The Kerthens are an old family, who owe their wealth to their luck with the mines in the area. They were cruel, and did not care about those who lost their lives in the mines.
Caught in the memories of an old world is David’s mother Juliet. Through her, Rachel learns of the legend of the fire children. Soon after, Rachel’s stepson Jamie begins to act strange. He’s convinced that he’s a fire child and that his mother is coming back. Rachel herself begins to feel Nina is in the house – she can sense her presence, see her, smell her perfume, hear her voice, and what not.

*Has sad eyes
**Is a “‘broken’, womanizing lawyer”, who’s interestingly very much devoted to his first wife (no sign of any womanizing) and is very inarticulate for a lawyer.
***Kid can’t spell “write” but can spell “dinosaur”

The beginning of the story felt a lot like Rebecca to me. In fact, there’s this line in one of the chapters “Last night he’d [David] dreamt of Carnhallow again.” which, I know I’m probably looking for connections here, but it sounded a lot like the opening sentence of Rebecca to me. But that feeling quickly passes.

At the outset, let me mention, this is not a bad story. On the whole. But it’s been executed poorly (“poorly” being the kindest word I can think of right now). For one, it drags on and on and on and then leads to a laughably rushed ending. Why does it drag on? Because every third paragraph is a description of the sun and the sea and the mines (or, in the latter part, the snow and the sea and the mines) At one point, a character goes on to describe in detail the view from a supermarket. Just… why? We get it, it’s lovely, move on. Repetitions aside, there are these annoying inconsistencies throughout the book. I may sound nitpicky, but on one page Rachel tells us she does not tan, but she describes her “tanning shoulders” a few pages later. Minor detail, yes, but such things rub me the wrong way.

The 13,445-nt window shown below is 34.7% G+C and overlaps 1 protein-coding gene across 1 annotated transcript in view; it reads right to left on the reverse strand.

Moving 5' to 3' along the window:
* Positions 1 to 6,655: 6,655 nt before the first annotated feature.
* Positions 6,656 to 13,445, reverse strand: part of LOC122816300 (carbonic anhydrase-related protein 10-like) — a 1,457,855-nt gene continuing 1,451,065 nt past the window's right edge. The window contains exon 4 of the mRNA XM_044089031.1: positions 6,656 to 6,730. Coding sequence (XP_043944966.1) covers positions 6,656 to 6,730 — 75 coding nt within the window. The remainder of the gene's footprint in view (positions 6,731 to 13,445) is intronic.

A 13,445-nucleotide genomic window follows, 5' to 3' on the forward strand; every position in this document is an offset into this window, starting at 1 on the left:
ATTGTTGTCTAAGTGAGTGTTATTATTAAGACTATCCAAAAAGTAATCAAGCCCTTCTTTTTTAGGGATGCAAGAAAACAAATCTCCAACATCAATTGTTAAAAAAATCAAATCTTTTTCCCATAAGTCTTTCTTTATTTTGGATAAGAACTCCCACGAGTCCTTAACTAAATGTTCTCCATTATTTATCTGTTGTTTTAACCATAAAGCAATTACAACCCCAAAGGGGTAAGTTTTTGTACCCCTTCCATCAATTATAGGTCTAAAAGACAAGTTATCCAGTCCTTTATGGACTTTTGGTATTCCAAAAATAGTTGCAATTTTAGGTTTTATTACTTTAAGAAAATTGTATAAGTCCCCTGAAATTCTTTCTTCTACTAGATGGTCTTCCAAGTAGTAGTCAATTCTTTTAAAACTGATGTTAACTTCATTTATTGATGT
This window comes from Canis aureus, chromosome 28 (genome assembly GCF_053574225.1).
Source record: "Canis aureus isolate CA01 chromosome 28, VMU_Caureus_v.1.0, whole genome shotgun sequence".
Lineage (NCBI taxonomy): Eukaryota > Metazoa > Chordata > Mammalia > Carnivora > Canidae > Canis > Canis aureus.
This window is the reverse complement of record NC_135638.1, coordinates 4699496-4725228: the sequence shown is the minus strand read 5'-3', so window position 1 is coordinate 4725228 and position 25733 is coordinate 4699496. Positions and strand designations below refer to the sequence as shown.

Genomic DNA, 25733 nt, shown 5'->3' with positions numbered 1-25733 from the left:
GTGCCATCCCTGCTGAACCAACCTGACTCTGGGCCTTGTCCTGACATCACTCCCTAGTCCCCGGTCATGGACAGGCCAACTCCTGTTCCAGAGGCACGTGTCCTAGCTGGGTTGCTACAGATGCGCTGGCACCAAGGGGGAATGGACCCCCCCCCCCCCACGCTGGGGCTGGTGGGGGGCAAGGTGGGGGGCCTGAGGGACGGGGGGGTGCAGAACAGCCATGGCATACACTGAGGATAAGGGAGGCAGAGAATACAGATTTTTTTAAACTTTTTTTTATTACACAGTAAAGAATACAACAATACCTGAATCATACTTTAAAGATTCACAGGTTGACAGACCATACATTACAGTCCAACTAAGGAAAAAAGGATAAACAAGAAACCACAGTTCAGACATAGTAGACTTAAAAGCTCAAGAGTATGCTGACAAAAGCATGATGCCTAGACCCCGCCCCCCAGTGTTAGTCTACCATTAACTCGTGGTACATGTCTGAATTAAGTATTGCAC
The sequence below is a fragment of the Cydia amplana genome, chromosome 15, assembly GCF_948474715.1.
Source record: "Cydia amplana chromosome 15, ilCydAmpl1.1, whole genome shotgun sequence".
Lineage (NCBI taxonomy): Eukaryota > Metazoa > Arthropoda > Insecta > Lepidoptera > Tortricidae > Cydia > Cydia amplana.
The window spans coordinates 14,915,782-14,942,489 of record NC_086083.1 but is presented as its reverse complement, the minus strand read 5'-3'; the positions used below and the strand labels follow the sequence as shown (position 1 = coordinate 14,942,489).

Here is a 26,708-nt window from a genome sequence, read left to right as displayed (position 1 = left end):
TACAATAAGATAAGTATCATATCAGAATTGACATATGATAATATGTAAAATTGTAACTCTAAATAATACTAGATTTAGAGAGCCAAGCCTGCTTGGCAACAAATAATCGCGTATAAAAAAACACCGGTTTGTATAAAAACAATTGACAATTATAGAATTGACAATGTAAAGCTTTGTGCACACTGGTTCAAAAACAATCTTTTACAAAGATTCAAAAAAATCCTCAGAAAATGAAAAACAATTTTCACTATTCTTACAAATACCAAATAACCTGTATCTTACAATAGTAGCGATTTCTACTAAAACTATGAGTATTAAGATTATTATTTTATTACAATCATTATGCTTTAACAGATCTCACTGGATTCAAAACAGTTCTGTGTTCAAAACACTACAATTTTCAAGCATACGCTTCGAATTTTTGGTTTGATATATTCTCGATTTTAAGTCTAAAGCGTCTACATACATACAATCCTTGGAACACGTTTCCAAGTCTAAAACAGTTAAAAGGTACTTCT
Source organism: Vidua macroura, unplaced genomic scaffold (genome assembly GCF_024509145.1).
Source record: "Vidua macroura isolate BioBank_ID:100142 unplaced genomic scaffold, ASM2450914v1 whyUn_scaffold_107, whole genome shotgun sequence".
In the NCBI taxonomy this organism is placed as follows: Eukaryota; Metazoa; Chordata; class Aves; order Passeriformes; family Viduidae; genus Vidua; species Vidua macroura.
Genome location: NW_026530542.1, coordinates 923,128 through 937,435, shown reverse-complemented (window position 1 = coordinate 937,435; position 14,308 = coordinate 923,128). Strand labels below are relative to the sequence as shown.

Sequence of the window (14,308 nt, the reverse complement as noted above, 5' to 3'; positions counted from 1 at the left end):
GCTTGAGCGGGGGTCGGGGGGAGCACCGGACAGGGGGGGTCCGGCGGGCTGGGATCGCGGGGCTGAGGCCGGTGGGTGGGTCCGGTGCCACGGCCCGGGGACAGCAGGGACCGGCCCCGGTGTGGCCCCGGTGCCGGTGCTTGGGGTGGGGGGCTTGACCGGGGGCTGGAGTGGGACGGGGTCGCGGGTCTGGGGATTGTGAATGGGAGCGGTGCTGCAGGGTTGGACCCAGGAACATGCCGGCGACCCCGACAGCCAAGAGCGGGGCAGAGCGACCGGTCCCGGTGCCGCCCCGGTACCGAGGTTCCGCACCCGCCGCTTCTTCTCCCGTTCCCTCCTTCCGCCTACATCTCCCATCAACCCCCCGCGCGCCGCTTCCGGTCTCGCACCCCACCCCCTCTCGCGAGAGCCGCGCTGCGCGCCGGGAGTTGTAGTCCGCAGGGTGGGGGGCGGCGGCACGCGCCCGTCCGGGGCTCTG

Everyone in this book is an overthinker and an overreactor. Either I’m missing chunks of the story, or these people are plain crazy. They go from state A to conclusion Z without analyzing (or at least merely considering) B to Y in between. For example, when Juliet describes the legend of the fire children, Rachel reads a lot into it and acts terrified. I went back to Juliet’s line a few times to check what I missed. Why did I feel Rachel’s reaction was unwarranted? Similarly, on what basis did David hire a detective to get details of his wife’s past? What convinced him she was hiding something? And here’s another inconsistency – he tells her to go through Nina’s old notes to restore the house, but when she does so, he’s convinced she’s snooping and trying to get him into trouble. So much goes unexplained, and yet we’re given such unnecessary detail about the bloody sunshine, FFS!